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The New Zealand Alcohol Interlock Program. A review of its first year as a sentencing option

Waters, G (Peer reviewed)


ARSC conference 2015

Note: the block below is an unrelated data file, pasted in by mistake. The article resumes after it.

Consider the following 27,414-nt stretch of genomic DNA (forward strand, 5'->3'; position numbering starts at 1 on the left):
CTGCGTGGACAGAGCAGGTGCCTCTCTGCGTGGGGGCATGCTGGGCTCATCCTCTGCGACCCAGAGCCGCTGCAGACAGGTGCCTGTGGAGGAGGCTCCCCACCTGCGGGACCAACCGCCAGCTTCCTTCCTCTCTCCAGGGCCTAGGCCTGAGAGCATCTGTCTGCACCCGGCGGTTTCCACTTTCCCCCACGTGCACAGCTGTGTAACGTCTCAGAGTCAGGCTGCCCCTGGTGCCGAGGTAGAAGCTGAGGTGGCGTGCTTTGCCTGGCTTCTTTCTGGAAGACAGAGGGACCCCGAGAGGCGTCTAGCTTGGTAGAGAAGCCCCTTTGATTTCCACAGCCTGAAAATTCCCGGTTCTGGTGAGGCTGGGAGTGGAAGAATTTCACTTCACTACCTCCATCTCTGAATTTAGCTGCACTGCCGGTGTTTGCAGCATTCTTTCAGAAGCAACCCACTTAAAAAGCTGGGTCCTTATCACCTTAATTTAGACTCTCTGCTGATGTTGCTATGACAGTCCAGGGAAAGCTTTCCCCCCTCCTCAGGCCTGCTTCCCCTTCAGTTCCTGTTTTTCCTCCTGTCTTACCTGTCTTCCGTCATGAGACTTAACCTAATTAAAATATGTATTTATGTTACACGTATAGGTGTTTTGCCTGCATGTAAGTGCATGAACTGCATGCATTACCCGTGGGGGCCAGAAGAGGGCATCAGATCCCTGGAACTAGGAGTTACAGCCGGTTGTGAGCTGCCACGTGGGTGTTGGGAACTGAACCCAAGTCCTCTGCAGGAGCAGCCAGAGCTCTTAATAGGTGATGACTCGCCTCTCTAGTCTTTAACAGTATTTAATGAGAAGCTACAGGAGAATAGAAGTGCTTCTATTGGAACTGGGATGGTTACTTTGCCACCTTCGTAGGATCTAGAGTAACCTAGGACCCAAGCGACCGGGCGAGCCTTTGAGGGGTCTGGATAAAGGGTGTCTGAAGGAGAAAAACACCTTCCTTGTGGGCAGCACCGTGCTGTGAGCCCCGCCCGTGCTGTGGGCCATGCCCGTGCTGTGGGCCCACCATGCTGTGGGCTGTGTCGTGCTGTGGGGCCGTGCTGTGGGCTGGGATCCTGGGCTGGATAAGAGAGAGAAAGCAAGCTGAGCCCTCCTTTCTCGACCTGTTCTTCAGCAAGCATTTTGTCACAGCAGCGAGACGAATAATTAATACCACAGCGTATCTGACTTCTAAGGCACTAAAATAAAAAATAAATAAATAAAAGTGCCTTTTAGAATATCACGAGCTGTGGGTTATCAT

Despite decreasing overall convictions for drink driving 2009-2012 in New Zealand (NZ), convictions for high risk (repeat or high level) drink driving increased. Evidence shows alcohol ignition interlocks reduce drink driving compared to existing sanctions (licence disqualification and fines). In 2011 legislation enabled the introduction of an Alcohol Interlock Program (AIP) for high risk drink drivers in NZ. This paper reviews the AIP in its first year as a sentencing option for high risk drink drivers. Ministry of Justice and NZ Transport Agency data was reviewed and stakeholders and participants of the AIP provided information. For the period 10 September 2012 to 9 September 2013 there were 23,362 drivers convicted of drink/drug driving. Of these, 11,692 (50%) met the criteria for the AIP: 6,639 repeat convictions and 5,053 first time convictions over double the legal limit. Only 228 offenders received an alcohol interlock sentence in addition to other penalties (2% of those eligible), far fewer than expected. Stakeholders report multiple barriers to uptake of the AIP: cost; more attractive alternative sentences (shorter duration, shorter stand-down period, less cost); legal loopholes (e.g. competing 'mandatory' sentences); and use of the Zero Alcohol licence (introduced as part of the AIP) as a stand-alone alternative. The AIP has been involved in High Court Appeals, further reducing judges' confidence in this option. A mandatory AIP sentence for this cohort of drivers would bring NZ into line with international and Australian jurisdictions. _x000D_